ATLANTA – The Falcons took care of business on the road defeating the Chicago Bears 23-17 at Soldier Field on Sunday.
So what did we learn from Atlanta's gritty win as the team now prepares for the Green Bay Packers (1-0) to come to town?
Here are five things the win over Chicago (0-1) tells us as we look ahead to Week 2:
Ryan's ability to improvise continues to be a strength
Matt Ryan completing 21 of 30 passes for 321 yards and one touchdown good for a passer rating of 116.1 on Sunday should quiet any talk of a possible regression for the NFL's MVP in 2016.
But outside of the positive stat line that has Ryan ranked No. 2 in the league in passing yards, what proved to be even more impressive is his ability to improvise in the pocket and create one the most explosive plays of the day for Atlanta's offense.
Backed up inside the Falcons' 10-yard line, Ryan dropped back, facing pressure from both sides. Ryan scrambled from left to right, stepped up in the pocket, and found tight end Austin Hooper down the field for an 88-yard touchdown play. Ryan's toughness was also on full display as he got mauled by Chicago's defensive line while completing the pass.
On a day where the Falcons (1-0) struggled to run the ball against Chicago's formidable defensive front, Ryan found a way to generate momentum and help his offense put points on the board.
This type of performance from Ryan and the passing game could prove to be invaluable as Atlanta prepares to face Green Bay's defense on Sunday night.
Because the Packers' defense showed well in their regular-season debut against the Seattle Seahawks (0-1), especially in the run game. Green Bay limited the Seahawks to just 90 yards on the ground.
Ryan proved that even if opposing defenses try to limit the production of Atlanta's running attack, he and the multitude of weapons he has to catch the ball can beat you in the air – yet another reason why the Falcons' offense is so hard to defend.
Hooper shows 'sneaky' ability to run, on teams' radar now
While most of the talk about the Falcons' offensive weapons often surrounds receivers Julio Jones, Mohamed Sanu and Taylor Gabriel and the running back duo of Devonta Freeman and Tevin Coleman, Austin Hooper showed he's a name that shouldn't be forgotten.
And he did it by showing his speed on the 88-yard touchdown play where he darted down the field into the end zone. Hooper finished the day with two receptions for 128 yards.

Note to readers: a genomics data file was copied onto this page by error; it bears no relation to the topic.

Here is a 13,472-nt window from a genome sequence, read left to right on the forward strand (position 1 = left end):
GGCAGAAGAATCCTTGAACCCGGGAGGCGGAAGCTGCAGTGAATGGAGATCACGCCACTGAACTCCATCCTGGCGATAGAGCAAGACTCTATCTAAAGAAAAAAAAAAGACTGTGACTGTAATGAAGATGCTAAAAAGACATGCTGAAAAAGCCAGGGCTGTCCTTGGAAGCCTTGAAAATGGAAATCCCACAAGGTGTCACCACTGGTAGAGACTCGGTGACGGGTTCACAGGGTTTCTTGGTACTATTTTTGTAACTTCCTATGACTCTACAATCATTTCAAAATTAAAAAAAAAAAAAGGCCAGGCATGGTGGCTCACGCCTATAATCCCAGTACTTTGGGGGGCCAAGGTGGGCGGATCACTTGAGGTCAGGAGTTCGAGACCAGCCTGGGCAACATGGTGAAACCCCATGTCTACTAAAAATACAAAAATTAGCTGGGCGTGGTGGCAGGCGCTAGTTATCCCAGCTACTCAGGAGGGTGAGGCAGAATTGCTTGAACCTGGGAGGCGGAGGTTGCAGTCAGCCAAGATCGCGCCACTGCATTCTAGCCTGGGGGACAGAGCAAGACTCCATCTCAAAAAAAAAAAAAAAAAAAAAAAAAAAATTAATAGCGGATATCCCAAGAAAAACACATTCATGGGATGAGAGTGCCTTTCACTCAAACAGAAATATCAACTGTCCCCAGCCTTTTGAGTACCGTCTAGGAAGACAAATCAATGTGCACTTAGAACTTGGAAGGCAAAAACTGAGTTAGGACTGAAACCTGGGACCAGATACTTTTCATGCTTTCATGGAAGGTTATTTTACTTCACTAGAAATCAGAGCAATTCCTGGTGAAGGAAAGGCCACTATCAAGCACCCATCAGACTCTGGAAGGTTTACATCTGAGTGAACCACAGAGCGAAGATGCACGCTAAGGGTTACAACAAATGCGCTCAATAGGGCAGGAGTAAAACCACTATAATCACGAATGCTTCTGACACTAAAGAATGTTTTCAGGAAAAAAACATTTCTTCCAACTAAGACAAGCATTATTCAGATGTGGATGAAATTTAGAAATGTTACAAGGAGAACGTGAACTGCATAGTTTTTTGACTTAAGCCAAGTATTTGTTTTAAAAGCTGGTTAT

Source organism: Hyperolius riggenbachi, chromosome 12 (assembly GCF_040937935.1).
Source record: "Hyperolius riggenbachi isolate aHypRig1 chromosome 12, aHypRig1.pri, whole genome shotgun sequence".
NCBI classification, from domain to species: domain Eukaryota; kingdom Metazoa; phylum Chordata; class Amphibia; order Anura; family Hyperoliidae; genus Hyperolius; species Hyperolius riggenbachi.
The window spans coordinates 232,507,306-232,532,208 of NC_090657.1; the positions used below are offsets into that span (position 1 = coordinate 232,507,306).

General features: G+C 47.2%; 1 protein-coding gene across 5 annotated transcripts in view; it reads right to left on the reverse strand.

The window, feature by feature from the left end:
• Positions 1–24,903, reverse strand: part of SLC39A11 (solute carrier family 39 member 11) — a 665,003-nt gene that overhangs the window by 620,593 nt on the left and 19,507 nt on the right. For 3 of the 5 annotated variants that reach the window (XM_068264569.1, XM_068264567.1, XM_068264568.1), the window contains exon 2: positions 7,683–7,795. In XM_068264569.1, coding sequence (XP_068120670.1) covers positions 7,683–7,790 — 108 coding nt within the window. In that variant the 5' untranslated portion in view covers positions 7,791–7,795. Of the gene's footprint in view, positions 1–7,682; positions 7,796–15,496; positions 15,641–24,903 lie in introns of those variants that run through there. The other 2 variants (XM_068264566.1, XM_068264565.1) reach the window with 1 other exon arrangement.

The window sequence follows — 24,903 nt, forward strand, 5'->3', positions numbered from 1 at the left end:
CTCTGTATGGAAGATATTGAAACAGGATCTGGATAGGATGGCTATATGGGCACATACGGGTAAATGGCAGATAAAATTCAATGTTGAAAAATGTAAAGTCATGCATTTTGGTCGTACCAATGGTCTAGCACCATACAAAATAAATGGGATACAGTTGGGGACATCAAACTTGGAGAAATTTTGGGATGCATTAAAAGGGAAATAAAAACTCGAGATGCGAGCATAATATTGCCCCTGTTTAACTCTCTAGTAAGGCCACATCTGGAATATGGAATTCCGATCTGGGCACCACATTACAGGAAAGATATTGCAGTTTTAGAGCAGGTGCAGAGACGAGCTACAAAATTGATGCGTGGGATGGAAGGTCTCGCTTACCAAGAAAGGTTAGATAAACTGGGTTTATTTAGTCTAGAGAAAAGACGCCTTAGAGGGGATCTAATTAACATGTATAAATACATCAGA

"I knew he had some speed," Matt Ryan said of Hooper. "He's sneaky with his ability to run."
With so much speed coming from Atlanta's offense across the board, opposing defenses will certainly have to account for it moving forward.
No overreaction necessary to run-game woes
Dan Quinn was not pleased with the outcome in the run game on Sunday, but it's certainly not something to panic about after one game. On 23 run plays, the Falcons averaged 2.8 yards per carry and were held to just 64 yards on the ground.
What's important to keep in mind when assessing the performance is the commitment offensive coordinator Steve Sarkisian showed to the run game.
That's where it all starts for the Falcons.
Atlanta's offense is predicated on the balance between the run and the pass, and despite the execution of the rushing attack on Sunday, the commitment was there.
"There was times where could we have stuck our foot in the ground and go as a back? Yes," Quinn said of the run game production on Sunday. "There were other times where there wasn't much space for them. [It all comes down to] really being an extension of each other in the run game, especially in the zone game where we want to press the line of scrimmage and then get north and south. We're right back to it, we know it's going to be an important part of what we do."
As Quinn stated above, the emphasis on the ground game is too important to the Falcons for it to be an issue that lingers.
Falcons pass rush shows 'relentless' attitude, depth
One of the positions Dan Quinn targeted this offseason as an area he wanted to see improvement in was the defensive line. That improvement was certainly visible as his unit collected four sacks on Sunday.
Brooks Reed (2), Vic Beasley and Brian Poole all recorded a sack at Soldier Field.
Not only has the added depth the Falcons have along their defensive line now helped in terms of being able to have fresh rushers on the field, the unit is playing with a different mindset. Quinn said they had eight to nine pass rushers available against the Bears.
"We were just rushing relentlessly," Beasley said. "Everybody came ready to play. We were able to get some good pressure in his face. That's what we knew we had to do to get the win."
The depth and swagger this group is playing with could be vital to Atlanta's success in containing Aaron Rodgers on Sunday night. Rodgers has a proven ability to make plays with his feet, and the Falcons' pass-rushers will have their hands full trying to slow him down.
But it's a lot easier to do that when you have multiple players to rotate from.
A win is a win in the NFL, especially on the road
Although it came right down to the wire, the Falcons came away with a win on the road, something that's not easy to do.
Often it's wins like this that show what a team is truly made of.
Also, a win on the road to start the season 1-0 gives a sense of confidence as the team prepares for the big "Sunday Night Football" showdown with the Packers at Mercedes-Benz Stadium.